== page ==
Given the outcry from the city's hockey columnists, you are
forgiven for thinking that Toronto hired Sarah Ferguson, not John
Ferguson Jr., as its general manager in August. The process was
drawn out and dysfunctional, but hiring the former assistant G.M.
of the Blues was a logical move. With a possible lockout looming
after the expiration of the NHL's collective bargaining agreement
next September, the league is likely to adopt some sort of salary
cap or luxury tax, and that will put a premium on scouting and
developing talent rather than simply buying it. As a minor league
player, scout, agent, lawyer and front-office man, Ferguson, 36,
has been apprenticing for this job practically his whole life.
He won't be able to put his stamp on Toronto immediately,
however. This is an established team whose best players are on
the back nines of their careers. Goalie Ed Belfour is 38 and wing
Gary Roberts is 37, as is center Joe Nieuwendyk, a free-agent
pickup from the Devils. Not so far behind are captain and center
Mats Sundin, who's 32, and power winger Owen Nolan, who's 31. The
ravages of time, and Nolan's cranky back, could undermine the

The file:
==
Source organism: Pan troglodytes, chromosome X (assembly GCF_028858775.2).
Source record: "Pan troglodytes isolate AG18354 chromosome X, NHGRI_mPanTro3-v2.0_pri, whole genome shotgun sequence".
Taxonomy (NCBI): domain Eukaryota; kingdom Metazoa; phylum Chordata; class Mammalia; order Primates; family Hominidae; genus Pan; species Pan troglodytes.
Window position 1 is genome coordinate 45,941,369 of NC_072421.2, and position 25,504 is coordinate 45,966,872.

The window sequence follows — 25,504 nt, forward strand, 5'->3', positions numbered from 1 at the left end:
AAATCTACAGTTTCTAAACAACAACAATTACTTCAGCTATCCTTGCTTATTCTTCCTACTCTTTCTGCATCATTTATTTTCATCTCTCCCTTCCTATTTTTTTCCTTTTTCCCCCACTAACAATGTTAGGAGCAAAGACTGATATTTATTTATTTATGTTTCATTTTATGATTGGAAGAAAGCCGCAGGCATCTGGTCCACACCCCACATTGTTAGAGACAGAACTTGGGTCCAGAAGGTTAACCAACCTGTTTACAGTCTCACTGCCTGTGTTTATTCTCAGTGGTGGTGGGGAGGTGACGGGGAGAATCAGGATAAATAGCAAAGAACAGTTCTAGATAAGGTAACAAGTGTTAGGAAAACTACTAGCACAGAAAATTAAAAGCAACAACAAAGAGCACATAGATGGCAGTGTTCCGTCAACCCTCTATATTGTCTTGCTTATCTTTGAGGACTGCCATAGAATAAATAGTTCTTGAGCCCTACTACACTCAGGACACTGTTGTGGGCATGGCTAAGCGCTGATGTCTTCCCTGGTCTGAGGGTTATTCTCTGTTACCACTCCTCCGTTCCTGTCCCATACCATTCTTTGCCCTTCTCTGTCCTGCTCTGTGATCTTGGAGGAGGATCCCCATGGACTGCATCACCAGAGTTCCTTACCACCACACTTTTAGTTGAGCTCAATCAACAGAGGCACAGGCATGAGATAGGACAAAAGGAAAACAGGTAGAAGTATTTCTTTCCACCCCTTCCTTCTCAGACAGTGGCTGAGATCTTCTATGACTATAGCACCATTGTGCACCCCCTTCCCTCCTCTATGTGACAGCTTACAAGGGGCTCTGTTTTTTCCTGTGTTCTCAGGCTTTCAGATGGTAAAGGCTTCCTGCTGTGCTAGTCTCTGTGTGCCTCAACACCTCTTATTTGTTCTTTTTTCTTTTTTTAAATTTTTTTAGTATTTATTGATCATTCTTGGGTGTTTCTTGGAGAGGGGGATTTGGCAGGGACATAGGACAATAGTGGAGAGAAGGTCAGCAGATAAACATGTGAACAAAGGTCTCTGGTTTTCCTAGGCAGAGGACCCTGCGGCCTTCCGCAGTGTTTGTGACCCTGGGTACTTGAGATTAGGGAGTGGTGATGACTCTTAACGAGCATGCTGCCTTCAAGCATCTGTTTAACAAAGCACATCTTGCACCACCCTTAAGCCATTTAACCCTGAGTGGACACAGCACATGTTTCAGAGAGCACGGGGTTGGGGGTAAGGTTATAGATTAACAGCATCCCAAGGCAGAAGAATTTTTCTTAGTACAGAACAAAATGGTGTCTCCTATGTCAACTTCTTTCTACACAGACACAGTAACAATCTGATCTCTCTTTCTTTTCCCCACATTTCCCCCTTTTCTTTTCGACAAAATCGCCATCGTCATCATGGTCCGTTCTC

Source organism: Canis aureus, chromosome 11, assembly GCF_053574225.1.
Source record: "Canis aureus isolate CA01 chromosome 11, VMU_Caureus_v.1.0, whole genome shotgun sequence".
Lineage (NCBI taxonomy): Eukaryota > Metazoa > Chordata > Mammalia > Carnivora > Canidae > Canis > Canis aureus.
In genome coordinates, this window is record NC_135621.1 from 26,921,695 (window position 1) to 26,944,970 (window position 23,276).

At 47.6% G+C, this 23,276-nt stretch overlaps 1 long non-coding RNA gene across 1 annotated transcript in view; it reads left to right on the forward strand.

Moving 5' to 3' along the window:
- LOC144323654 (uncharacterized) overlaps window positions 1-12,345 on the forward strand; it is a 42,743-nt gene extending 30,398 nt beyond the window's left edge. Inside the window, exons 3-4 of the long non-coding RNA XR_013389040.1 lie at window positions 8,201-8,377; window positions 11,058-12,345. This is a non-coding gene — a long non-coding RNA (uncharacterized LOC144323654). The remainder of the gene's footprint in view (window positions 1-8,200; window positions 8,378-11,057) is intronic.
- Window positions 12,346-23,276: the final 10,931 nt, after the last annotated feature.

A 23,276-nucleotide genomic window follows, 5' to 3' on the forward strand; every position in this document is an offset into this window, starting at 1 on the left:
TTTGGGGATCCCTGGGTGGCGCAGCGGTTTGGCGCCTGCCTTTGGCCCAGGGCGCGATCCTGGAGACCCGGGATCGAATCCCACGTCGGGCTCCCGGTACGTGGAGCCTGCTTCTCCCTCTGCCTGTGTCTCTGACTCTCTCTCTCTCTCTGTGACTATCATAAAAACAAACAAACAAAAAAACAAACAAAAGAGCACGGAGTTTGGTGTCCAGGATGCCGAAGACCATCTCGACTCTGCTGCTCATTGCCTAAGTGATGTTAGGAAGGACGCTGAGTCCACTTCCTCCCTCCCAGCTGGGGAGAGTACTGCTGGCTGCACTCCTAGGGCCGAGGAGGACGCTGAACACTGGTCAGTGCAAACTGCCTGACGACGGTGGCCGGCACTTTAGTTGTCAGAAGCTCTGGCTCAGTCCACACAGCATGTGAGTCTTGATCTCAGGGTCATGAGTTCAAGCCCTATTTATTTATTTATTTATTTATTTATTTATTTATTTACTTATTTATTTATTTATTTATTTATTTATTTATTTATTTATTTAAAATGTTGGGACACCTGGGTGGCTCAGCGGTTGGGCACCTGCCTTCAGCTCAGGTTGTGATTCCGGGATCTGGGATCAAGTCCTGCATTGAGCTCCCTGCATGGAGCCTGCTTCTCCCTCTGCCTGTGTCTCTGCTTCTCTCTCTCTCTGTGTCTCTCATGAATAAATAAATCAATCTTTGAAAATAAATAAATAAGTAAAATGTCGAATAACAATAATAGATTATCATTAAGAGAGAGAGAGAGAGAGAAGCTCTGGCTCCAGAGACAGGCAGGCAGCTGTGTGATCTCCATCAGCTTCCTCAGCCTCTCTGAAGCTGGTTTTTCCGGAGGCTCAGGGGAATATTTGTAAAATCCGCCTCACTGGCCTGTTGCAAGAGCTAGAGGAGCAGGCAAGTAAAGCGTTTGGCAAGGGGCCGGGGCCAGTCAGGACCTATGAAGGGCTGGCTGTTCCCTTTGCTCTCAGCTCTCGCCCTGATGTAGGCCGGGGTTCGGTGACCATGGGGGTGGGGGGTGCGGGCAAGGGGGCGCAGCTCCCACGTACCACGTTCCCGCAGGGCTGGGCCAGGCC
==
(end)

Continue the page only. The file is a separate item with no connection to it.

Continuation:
Leafs, but Toronto has ample experience and character. "We have
to go for it this year," says Sundin.
The problem is, the defense has more soft spots than a moldy
peach. Steady Robert Svehla retired, leaving streaky Bryan
McCabe, who's out for up to six weeks with a knee injury,
perennially disappointing Aki Berg and free agent Bryan Marchment
as the cornerstones. Then again, Belfour didn't need much help
last year when he finished with a .922 save percentage. He could
make Toronto dangerous in the shallow East.
Another plus is that the dressing room is tighter thanks to the
departure of Shayne Corson and Jonas Hoglund. "I wouldn't say
that players hated each other," Sundin says, "but things were
leaking out of the dressing room that we were trying to sort out
Still, in Leaf Nation, where a Cup was last won in 1967, history
weighs heavily on Fergie. And we don't mean Sarah. --M.F.
COLOR PHOTO: LOU CAPOZZOLA MATS SUNDIN
( 1 Best - 30 Worst )
POWER PLAY 9
PENALTY KILLING 11
G.M. AND COACH 16
By signing free-agent C Joe Nieuwendyk the Maple Leafs finally
have a bona fide No. 2 pivot behind Mats Sundin. Nieuwendyk will
score points, win face-offs and be a positive influence in the
dressing room.... Expect fifth-year F Nik Antropov to start using
his size (6'5", 203 pounds) and strength to blossom into an
offensive force.... With the defense undermanned because of the
retirement of steady veteran Robert Svehla, Toronto's solid
specialty units must be as strong as ever.